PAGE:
The war between Ukraine and Russia has created a major financial headache for banks and financial institutions operating in Russia.
Russia has varied erratically in response to its financial obligations, raising the very real possibility of a sovereign default on outstanding debt and indeterminable shuttering of the Russian stock market. By utilizing Bitvore’s AI & machine learning products, investors can pinpoint the areas of financial stress on individual companies that are impacted by the ongoing conflict.
As the payment deadline of March 16th, 2022 came and went it’s still not quite clear if Russia has technically avoided default on its interest payments. The two sovereign Eurobond interest payments, the first of four owed to creditors in March alone and amounting to $117 million U.S. dollars, require repayment from Russian held foreign assets, which typically would be used toward sovereign debt obligations. However, a majority of these assets are frozen due to sanctions put in place after Russia’s invasion of Ukraine. The situation is complex.
Originally Russia initiated the transfer of the funds using the frozen assets, requiring the U.S. to lift the sanctions in order to release the funds and abandon the financial penalty in place. On Wednesday, the Finance Minister of Russia announced the payment and said, “We have the money, we made the payment, now the ball is in America's court.” A debt repayment not made in Euros or dollars (or the currency in which the bond is issued) would be considered a default by credit ratings agencies. For future payments, “Russian Finance Minister Anton Siluanov indicated on Monday that Russia will use its reserves of Chinese yuan to make some of its payments, with euros and dollars now inaccessible due to sanctions.” He had also threatened that Moscow will repay creditors from "countries that are unfriendly" in rubles until the sanctions are lifted. However, as of Thursday, March 17th, Russia’s Finance Ministry claimed, “it had fulfilled crucial interest payments on two dollar-denominated eurobonds, saying the order had been made to payment agent Citibank in London.” The payments were made from the country’s limited war chest, which is unable to be sanctioned. There has been no news yet on whether or not the bank will credit the payments.
While the consequences of a default will do even more damage to Russia’s already bleeding economy, the implications would reach across the globe. International investors and banks, already experiencing losses due to the conflict, expect to see greater losses in the event of a default. BOK Financial in Tulsa, Oklahoma has already experienced trading losses in the last several weeks, while Russia’s Sberbank fell 95% on the London stock exchange in just one day. The company is down 99% since the start of the year after sanctions have caused them to leave the European market.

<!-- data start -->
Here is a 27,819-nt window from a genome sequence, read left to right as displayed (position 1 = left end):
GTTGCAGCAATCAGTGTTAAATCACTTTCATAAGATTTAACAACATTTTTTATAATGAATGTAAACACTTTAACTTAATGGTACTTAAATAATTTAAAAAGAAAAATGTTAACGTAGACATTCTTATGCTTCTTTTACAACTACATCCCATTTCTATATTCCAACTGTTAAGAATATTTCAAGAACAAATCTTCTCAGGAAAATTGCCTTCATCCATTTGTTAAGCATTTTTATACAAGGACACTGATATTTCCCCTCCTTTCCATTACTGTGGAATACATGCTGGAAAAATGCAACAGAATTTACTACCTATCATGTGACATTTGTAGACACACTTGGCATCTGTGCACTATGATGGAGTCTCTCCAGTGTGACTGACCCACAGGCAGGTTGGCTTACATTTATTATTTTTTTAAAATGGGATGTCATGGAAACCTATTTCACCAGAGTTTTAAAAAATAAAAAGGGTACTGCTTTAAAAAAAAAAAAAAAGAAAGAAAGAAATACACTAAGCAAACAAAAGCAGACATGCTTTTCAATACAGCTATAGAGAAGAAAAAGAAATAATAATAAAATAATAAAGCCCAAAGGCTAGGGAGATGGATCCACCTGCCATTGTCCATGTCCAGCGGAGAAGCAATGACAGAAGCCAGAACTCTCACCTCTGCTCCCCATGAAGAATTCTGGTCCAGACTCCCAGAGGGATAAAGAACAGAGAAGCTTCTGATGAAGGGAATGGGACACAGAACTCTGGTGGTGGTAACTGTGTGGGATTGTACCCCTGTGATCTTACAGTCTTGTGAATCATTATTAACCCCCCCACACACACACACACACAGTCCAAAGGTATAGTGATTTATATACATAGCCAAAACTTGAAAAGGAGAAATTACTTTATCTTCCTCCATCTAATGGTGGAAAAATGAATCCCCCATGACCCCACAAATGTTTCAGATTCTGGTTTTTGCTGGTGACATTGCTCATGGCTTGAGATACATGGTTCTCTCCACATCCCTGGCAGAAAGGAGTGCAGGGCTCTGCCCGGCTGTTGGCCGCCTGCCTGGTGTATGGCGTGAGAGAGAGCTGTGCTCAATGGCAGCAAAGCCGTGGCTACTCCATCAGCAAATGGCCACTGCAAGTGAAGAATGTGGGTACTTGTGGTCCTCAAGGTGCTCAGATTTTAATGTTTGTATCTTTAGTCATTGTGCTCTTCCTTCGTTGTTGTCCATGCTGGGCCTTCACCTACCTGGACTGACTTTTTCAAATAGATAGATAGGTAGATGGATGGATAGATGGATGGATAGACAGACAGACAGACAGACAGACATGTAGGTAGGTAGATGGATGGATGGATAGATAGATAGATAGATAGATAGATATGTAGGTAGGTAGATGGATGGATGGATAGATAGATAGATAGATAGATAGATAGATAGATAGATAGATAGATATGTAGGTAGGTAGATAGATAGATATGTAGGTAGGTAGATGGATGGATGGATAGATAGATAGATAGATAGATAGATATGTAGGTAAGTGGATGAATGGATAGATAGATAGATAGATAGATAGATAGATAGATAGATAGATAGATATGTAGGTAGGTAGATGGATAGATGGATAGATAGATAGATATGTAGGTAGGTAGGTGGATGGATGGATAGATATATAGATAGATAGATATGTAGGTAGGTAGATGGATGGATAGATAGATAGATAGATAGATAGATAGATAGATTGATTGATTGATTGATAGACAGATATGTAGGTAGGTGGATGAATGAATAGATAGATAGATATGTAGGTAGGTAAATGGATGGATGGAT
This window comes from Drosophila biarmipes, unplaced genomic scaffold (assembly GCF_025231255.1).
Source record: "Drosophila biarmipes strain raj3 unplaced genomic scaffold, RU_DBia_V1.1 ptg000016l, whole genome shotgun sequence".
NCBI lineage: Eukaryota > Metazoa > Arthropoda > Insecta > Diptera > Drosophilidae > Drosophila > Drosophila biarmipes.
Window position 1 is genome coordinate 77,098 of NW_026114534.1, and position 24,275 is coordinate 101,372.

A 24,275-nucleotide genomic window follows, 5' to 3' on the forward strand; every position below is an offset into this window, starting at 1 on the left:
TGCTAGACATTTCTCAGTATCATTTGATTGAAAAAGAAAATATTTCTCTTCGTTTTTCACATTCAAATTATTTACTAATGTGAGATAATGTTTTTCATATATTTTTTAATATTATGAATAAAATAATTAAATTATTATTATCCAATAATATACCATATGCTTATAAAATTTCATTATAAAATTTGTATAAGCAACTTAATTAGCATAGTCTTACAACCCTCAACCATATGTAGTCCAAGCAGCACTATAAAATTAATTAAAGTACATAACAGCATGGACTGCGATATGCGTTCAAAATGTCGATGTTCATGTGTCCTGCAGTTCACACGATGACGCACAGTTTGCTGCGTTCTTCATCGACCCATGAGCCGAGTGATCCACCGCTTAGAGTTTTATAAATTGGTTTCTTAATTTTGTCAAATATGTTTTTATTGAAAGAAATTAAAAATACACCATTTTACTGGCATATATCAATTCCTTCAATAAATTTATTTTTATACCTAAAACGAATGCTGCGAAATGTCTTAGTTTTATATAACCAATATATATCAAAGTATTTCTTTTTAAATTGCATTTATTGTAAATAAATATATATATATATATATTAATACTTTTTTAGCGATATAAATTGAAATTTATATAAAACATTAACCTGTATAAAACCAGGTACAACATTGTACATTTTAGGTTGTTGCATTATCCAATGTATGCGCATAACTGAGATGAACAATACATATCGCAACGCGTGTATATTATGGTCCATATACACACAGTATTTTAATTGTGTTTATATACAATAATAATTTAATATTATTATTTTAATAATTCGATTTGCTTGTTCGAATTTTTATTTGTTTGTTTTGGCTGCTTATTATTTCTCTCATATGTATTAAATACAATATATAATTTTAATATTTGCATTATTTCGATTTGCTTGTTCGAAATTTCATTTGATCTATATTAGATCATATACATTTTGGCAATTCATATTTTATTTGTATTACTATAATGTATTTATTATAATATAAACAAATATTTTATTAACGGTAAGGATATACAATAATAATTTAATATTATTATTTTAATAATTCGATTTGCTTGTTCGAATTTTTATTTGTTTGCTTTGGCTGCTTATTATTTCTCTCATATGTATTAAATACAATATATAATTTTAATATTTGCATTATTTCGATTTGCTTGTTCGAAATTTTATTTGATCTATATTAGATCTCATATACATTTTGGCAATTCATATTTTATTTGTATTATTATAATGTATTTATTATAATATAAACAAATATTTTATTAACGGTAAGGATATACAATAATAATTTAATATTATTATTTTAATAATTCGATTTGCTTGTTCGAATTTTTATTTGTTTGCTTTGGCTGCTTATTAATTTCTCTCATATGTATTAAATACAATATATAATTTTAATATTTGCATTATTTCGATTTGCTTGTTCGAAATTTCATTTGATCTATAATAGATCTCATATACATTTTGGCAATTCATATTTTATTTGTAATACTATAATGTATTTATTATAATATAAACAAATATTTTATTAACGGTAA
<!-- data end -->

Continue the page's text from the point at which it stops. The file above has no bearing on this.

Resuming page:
The economic impact in Russia could be even worse. Experts suggest that a default now would cause Russia’s debt rating to be downgraded making it even harder and more costly for the Russian government to borrow in the future – even from their allies. With over $20 billion dollars of government debt being held by international investors, Russia runs the additional risk of ruining their reputation with bond holders. Russian corporations affected by the sanctions and risk of default too face difficulties, as they are estimated to hold four times the amount of foreign debt than the government.
Foreign sanctions and support for Ukraine has caused companies to consider the reputational implications of staying within Russia as well. Major financial corporations such as Deloitte, Discover, Goldman Sachs, JPMorgan, Moody's, PricewaterhouseCoopers, Visa, Mastercard and American Express have made the decision to suspend business operations within the country. The government in Russia has attempted to complicate companies’ exiting the market by “restricting foreign investors from selling Russian assets…The Russian Economy Ministry has detailed new policies to take temporary control of exiting companies in which a foreign entity holds a greater than 25% stake.” Paul McNamara, an emerging-market bond fund manager at GAM, warned that ‘“Russia clearly sees this as an economic war, and this is their way of striking out at foreigners.”
The amount of income loss from Russian investments across corporations is likely to top tens of billions of dollars as the conflict spirals into an economic war. Experts predict that a full recovery of the Russian economy might not be possible for years or even decades. Leveraging Bitvore’s industry-leading early warning software helps investors stay on top of rapidly changing financial situations that directly impact financial institutions and banks and provides the capability to track which companies have partially or fully pulled investment or business operations in Russia. Bitvore offers a unique value proposition to track both geopolitical risk and business topics across an investment portfolio helping investors stay on top of ever-changing financial situations.